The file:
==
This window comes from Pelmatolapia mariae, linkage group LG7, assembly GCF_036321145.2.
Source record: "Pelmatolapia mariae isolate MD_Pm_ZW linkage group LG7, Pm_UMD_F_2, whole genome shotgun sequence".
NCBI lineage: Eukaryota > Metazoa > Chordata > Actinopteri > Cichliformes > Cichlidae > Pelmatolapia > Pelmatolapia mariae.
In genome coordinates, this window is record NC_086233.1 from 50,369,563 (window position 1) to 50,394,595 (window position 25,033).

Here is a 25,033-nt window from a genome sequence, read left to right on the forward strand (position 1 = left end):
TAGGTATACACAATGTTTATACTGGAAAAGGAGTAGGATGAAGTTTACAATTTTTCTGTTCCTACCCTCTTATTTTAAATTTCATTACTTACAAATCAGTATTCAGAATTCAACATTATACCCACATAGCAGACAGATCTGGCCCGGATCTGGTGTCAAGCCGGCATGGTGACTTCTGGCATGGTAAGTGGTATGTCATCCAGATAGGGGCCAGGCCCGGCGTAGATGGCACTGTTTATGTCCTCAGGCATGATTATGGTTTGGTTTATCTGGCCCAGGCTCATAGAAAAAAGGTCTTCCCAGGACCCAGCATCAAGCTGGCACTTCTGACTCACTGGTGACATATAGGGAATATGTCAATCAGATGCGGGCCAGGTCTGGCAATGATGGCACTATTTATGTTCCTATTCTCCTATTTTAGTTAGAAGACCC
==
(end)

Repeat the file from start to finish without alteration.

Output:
This window comes from Pelmatolapia mariae, linkage group LG7, assembly GCF_036321145.2.
Source record: "Pelmatolapia mariae isolate MD_Pm_ZW linkage group LG7, Pm_UMD_F_2, whole genome shotgun sequence".
NCBI lineage: Eukaryota > Metazoa > Chordata > Actinopteri > Cichliformes > Cichlidae > Pelmatolapia > Pelmatolapia mariae.
In genome coordinates, this window is record NC_086233.1 from 50,369,563 (window position 1) to 50,394,595 (window position 25,033).

Here is a 25,033-nt window from a genome sequence, read left to right on the forward strand (position 1 = left end):
TAGGTATACACAATGTTTATACTGGAAAAGGAGTAGGATGAAGTTTACAATTTTTCTGTTCCTACCCTCTTATTTTAAATTTCATTACTTACAAATCAGTATTCAGAATTCAACATTATACCCACATAGCAGACAGATCTGGCCCGGATCTGGTGTCAAGCCGGCATGGTGACTTCTGGCATGGTAAGTGGTATGTCATCCAGATAGGGGCCAGGCCCGGCGTAGATGGCACTGTTTATGTCCTCAGGCATGATTATGGTTTGGTTTATCTGGCCCAGGCTCATAGAAAAAAGGTCTTCCCAGGACCCAGCATCAAGCTGGCACTTCTGACTCACTGGTGACATATAGGGAATATGTCAATCAGATGCGGGCCAGGTCTGGCAATGATGGCACTATTTATGTTCCTATTCTCCTATTTTAGTTAGAAGACCC